- Shared understanding among ISP stakeholders of roles, responsibilities and policy and program objectives and effective relationships;
- Responsive programs and policies that facilitate study and work opportunities for international students, and transition to permanent residency;
- Selection processes are timely and consistent while maintaining program integrity;
- International students arrive and study in Canada; and,
- International students gain Canadian work experience.
The evaluation questions, organized by core issues, are presented in Table 2-1Footnote 5.
|Continued Need for the Program
|To what extent is there a continued need for the International Student Program?
|Alignment with Government Priorities
|To what extent is the International Student Program aligned with departmental and government-wide priorities?
|Alignment with Federal Roles and Responsibilities
|To what extent is the International Student Program aligned with federal roles and responsibilities?
|Achievement of Expected Outcomes: Program Management Outcomes
|To what extent is stakeholder engagement related to the ISP effective?
|To what extent do ISP policies and programs facilitate study and work opportunities for international students? Do they facilitate transition to permanent residency?
|To what extent are international students taking advantage of work opportunities and gaining Canadian work experience?
|To what extent has CIC addressed the recommendations made in the previous evaluation related to program integrity and application processing?
|Achievement of Expected Outcomes: Processing Outcomes
|To what extent do students arrive and study in Canada?
|To what extent have selection decisions been timely and consistent? What impact have CIC's Modernization initiatives had on the ISP?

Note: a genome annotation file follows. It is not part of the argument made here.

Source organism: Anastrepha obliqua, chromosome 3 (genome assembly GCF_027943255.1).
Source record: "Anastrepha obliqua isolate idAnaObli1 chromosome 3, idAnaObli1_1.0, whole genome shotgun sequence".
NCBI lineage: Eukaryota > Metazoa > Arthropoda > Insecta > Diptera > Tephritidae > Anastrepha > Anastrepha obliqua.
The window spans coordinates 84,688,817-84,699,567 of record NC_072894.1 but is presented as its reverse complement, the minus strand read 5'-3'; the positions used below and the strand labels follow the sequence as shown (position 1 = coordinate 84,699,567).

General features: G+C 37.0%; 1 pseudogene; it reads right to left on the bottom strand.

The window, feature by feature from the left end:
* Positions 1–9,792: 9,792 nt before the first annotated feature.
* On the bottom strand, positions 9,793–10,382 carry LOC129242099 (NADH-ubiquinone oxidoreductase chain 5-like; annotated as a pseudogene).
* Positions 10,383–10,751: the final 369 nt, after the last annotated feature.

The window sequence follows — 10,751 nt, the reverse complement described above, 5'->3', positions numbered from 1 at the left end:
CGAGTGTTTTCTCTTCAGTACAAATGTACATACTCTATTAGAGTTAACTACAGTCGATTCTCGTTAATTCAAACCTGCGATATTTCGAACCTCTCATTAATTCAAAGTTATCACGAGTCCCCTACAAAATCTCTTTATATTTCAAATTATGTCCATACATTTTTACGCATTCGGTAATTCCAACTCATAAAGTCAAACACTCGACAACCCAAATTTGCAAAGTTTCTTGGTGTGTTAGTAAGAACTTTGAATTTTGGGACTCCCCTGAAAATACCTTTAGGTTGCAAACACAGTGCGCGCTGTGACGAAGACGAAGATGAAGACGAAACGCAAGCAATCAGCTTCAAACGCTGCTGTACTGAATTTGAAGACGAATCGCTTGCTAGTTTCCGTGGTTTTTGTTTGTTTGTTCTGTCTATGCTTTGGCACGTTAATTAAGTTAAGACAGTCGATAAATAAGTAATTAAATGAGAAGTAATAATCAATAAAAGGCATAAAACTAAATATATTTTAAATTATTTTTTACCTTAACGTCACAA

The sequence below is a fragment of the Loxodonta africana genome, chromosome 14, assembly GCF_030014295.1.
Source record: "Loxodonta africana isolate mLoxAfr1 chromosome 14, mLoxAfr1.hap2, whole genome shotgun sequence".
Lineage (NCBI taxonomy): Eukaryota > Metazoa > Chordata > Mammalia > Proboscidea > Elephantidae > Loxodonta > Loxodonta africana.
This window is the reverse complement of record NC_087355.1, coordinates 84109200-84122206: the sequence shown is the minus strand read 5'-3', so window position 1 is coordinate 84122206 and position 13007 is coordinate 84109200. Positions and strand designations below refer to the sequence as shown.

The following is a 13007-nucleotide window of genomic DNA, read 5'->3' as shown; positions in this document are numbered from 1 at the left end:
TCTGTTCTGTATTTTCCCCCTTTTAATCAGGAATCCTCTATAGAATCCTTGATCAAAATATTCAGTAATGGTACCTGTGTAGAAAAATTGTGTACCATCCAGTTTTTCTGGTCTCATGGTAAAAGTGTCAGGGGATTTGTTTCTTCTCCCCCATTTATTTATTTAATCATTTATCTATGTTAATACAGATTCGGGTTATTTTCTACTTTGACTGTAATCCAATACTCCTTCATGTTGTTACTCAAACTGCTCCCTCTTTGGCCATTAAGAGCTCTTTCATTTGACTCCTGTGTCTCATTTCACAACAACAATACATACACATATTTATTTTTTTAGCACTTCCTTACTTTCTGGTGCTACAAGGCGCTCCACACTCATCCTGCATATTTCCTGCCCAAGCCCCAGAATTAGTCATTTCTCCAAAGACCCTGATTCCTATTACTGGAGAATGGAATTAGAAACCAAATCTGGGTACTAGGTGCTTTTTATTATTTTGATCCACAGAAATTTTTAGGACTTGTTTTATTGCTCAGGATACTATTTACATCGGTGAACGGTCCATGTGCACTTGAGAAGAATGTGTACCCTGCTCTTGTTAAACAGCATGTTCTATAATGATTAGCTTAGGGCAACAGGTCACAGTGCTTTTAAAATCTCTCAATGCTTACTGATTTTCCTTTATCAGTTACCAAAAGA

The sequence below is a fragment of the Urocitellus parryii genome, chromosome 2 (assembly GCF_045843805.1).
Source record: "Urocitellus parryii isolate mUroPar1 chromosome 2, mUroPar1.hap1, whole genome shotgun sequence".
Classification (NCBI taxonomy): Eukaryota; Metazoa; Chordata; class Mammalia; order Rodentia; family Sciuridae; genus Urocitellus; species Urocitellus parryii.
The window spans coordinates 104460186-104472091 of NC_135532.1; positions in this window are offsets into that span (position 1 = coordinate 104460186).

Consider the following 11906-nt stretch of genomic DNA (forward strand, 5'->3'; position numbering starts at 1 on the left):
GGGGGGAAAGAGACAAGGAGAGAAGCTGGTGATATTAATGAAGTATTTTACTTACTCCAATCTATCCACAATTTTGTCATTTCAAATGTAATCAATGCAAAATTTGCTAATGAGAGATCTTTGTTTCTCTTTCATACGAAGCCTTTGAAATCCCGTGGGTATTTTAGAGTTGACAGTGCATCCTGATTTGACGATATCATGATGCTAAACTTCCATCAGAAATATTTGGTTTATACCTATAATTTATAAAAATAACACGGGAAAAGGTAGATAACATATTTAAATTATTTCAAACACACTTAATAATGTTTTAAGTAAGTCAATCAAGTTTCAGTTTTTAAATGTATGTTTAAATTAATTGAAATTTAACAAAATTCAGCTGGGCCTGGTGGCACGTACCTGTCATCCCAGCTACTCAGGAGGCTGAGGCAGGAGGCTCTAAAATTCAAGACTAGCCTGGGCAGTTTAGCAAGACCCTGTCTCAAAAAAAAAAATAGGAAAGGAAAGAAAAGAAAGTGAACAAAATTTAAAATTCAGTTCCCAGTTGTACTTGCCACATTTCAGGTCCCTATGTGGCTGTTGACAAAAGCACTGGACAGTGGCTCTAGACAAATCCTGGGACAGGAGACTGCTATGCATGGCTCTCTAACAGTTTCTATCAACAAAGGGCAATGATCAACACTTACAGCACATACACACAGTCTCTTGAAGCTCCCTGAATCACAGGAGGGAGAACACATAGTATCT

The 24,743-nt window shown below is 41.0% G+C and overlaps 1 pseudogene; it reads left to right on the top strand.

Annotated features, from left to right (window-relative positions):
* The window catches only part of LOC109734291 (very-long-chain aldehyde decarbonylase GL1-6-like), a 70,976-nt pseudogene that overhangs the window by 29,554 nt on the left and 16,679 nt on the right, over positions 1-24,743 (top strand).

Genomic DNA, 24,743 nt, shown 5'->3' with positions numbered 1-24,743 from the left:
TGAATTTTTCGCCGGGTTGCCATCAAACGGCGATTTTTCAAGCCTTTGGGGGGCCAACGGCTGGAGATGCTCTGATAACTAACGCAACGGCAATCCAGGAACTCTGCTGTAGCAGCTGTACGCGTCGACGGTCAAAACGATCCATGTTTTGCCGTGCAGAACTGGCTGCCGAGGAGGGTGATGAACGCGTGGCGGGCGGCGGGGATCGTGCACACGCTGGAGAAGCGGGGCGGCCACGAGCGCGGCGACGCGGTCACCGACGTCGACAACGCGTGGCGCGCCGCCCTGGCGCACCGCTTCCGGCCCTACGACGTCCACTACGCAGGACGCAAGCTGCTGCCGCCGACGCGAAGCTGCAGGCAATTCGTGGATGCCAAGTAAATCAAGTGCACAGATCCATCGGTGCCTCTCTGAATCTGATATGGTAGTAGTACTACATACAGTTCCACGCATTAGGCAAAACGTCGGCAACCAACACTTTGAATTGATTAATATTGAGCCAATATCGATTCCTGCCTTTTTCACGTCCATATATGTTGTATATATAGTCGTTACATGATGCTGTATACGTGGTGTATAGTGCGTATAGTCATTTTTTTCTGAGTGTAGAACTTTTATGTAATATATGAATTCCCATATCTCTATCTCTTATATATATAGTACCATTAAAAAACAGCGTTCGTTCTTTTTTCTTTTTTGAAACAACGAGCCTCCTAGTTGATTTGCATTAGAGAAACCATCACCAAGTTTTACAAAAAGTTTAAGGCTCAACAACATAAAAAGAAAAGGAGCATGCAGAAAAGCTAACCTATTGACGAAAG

|To what extent do selection processes support program integrity?
|Demonstration of Efficiency and Economy
|To what extent are the program's resources managed effectively to facilitate the achievement of outcomes? Are costs in line with what would be expected in other similar programs?
|To what extent are there alternatives to the current design and delivery of the International Student Program that would improve efficiency or economy?
2.3 Data Collection Methods
The evaluation of the ISP included three lines of evidence which are described in greater detail, below. Data collection and analysis for this evaluation took place between February and September 2014.
2.3.1 Document Review
A review of relevant program documentation was conducted to provide both background and context of the ISP, as well as to inform the assessment of the Program's relevance and performance. Government of Canada documents, such as Speeches from the Throne, Budgets, and policy and strategic documents were reviewed for context and for information on CIC and Government of Canada priorities. Departmental documents, including the 2010 ISP evaluation, processing manuals, and monitoring reports were used to address specific evaluation questions. Documents from other government departments were also examined to assess program relevance (e.g. DFATD documents on the International Education Strategy). Appendix B contains a bibliography of documents used in this report.